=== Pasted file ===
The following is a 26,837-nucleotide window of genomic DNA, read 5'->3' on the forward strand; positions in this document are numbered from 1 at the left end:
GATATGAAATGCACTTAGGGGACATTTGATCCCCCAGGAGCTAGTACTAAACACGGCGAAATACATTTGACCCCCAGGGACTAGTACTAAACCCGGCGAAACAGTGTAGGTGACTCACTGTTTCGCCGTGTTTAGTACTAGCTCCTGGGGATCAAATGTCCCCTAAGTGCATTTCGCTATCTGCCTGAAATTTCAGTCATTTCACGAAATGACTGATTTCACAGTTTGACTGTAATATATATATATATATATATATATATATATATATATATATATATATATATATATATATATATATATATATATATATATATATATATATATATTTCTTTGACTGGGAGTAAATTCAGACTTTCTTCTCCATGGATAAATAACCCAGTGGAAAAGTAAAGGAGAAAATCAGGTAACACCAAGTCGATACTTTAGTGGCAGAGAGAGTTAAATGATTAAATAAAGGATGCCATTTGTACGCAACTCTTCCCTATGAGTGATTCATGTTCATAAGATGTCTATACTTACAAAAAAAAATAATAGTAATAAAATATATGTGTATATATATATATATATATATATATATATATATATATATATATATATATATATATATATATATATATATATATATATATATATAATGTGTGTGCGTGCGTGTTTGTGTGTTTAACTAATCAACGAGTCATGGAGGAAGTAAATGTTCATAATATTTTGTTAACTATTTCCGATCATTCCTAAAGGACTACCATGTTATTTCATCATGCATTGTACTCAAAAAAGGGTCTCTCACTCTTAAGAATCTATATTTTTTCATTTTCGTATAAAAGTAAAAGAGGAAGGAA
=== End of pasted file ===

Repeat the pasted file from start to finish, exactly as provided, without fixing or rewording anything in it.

The following is a 26,837-nucleotide window of genomic DNA, read 5'->3' on the forward strand; positions in this document are numbered from 1 at the left end:
GATATGAAATGCACTTAGGGGACATTTGATCCCCCAGGAGCTAGTACTAAACACGGCGAAATACATTTGACCCCCAGGGACTAGTACTAAACCCGGCGAAACAGTGTAGGTGACTCACTGTTTCGCCGTGTTTAGTACTAGCTCCTGGGGATCAAATGTCCCCTAAGTGCATTTCGCTATCTGCCTGAAATTTCAGTCATTTCACGAAATGACTGATTTCACAGTTTGACTGTAATATATATATATATATATATATATATATATATATATATATATATATATATATATATATATATATATATATATATATATATATATATATATATTTCTTTGACTGGGAGTAAATTCAGACTTTCTTCTCCATGGATAAATAACCCAGTGGAAAAGTAAAGGAGAAAATCAGGTAACACCAAGTCGATACTTTAGTGGCAGAGAGAGTTAAATGATTAAATAAAGGATGCCATTTGTACGCAACTCTTCCCTATGAGTGATTCATGTTCATAAGATGTCTATACTTACAAAAAAAAATAATAGTAATAAAATATATGTGTATATATATATATATATATATATATATATATATATATATATATATATATATATATATATATATATATATATATATATATATATAATGTGTGTGCGTGCGTGTTTGTGTGTTTAACTAATCAACGAGTCATGGAGGAAGTAAATGTTCATAATATTTTGTTAACTATTTCCGATCATTCCTAAAGGACTACCATGTTATTTCATCATGCATTGTACTCAAAAAAGGGTCTCTCACTCTTAAGAATCTATATTTTTTCATTTTCGTATAAAAGTAAAAGAGGAAGGAA